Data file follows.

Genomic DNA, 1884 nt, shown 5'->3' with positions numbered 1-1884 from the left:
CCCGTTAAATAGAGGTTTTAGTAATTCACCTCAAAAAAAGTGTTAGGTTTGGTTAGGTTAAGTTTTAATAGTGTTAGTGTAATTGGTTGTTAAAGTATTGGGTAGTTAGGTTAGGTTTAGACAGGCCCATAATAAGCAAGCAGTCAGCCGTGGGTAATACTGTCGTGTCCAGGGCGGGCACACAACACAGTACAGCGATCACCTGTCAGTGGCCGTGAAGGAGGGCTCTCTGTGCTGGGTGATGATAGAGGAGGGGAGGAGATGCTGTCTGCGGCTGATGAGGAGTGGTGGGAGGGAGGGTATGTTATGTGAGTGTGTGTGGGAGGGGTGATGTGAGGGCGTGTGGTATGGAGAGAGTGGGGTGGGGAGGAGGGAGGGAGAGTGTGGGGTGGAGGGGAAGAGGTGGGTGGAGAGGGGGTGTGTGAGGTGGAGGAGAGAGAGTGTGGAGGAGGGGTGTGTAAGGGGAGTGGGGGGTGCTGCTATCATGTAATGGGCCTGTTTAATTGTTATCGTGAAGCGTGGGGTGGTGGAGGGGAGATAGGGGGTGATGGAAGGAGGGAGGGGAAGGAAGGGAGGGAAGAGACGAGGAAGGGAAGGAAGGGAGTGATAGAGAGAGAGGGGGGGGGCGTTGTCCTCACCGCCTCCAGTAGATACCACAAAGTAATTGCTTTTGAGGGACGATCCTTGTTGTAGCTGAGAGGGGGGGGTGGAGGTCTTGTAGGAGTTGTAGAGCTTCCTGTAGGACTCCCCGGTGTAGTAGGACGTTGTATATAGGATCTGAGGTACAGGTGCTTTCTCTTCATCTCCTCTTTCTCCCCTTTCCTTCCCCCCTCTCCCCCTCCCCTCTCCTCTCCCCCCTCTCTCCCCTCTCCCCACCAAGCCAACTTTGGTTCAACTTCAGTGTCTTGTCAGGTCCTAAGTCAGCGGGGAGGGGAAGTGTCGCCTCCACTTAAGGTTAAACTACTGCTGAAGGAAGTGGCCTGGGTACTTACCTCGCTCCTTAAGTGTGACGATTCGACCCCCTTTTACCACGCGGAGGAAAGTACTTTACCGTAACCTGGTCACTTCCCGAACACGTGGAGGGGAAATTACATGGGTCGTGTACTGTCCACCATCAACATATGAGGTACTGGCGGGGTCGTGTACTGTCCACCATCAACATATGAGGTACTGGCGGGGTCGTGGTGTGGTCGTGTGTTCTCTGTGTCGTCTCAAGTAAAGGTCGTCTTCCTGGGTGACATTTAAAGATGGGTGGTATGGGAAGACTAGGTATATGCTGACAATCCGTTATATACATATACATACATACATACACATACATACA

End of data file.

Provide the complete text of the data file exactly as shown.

Genomic DNA, 1884 nt, shown 5'->3' with positions numbered 1-1884 from the left:
CCCGTTAAATAGAGGTTTTAGTAATTCACCTCAAAAAAAGTGTTAGGTTTGGTTAGGTTAAGTTTTAATAGTGTTAGTGTAATTGGTTGTTAAAGTATTGGGTAGTTAGGTTAGGTTTAGACAGGCCCATAATAAGCAAGCAGTCAGCCGTGGGTAATACTGTCGTGTCCAGGGCGGGCACACAACACAGTACAGCGATCACCTGTCAGTGGCCGTGAAGGAGGGCTCTCTGTGCTGGGTGATGATAGAGGAGGGGAGGAGATGCTGTCTGCGGCTGATGAGGAGTGGTGGGAGGGAGGGTATGTTATGTGAGTGTGTGTGGGAGGGGTGATGTGAGGGCGTGTGGTATGGAGAGAGTGGGGTGGGGAGGAGGGAGGGAGAGTGTGGGGTGGAGGGGAAGAGGTGGGTGGAGAGGGGGTGTGTGAGGTGGAGGAGAGAGAGTGTGGAGGAGGGGTGTGTAAGGGGAGTGGGGGGTGCTGCTATCATGTAATGGGCCTGTTTAATTGTTATCGTGAAGCGTGGGGTGGTGGAGGGGAGATAGGGGGTGATGGAAGGAGGGAGGGGAAGGAAGGGAGGGAAGAGACGAGGAAGGGAAGGAAGGGAGTGATAGAGAGAGAGGGGGGGGGCGTTGTCCTCACCGCCTCCAGTAGATACCACAAAGTAATTGCTTTTGAGGGACGATCCTTGTTGTAGCTGAGAGGGGGGGGTGGAGGTCTTGTAGGAGTTGTAGAGCTTCCTGTAGGACTCCCCGGTGTAGTAGGACGTTGTATATAGGATCTGAGGTACAGGTGCTTTCTCTTCATCTCCTCTTTCTCCCCTTTCCTTCCCCCCTCTCCCCCTCCCCTCTCCTCTCCCCCCTCTCTCCCCTCTCCCCACCAAGCCAACTTTGGTTCAACTTCAGTGTCTTGTCAGGTCCTAAGTCAGCGGGGAGGGGAAGTGTCGCCTCCACTTAAGGTTAAACTACTGCTGAAGGAAGTGGCCTGGGTACTTACCTCGCTCCTTAAGTGTGACGATTCGACCCCCTTTTACCACGCGGAGGAAAGTACTTTACCGTAACCTGGTCACTTCCCGAACACGTGGAGGGGAAATTACATGGGTCGTGTACTGTCCACCATCAACATATGAGGTACTGGCGGGGTCGTGTACTGTCCACCATCAACATATGAGGTACTGGCGGGGTCGTGGTGTGGTCGTGTGTTCTCTGTGTCGTCTCAAGTAAAGGTCGTCTTCCTGGGTGACATTTAAAGATGGGTGGTATGGGAAGACTAGGTATATGCTGACAATCCGTTATATACATATACATACATACATACACATACATACA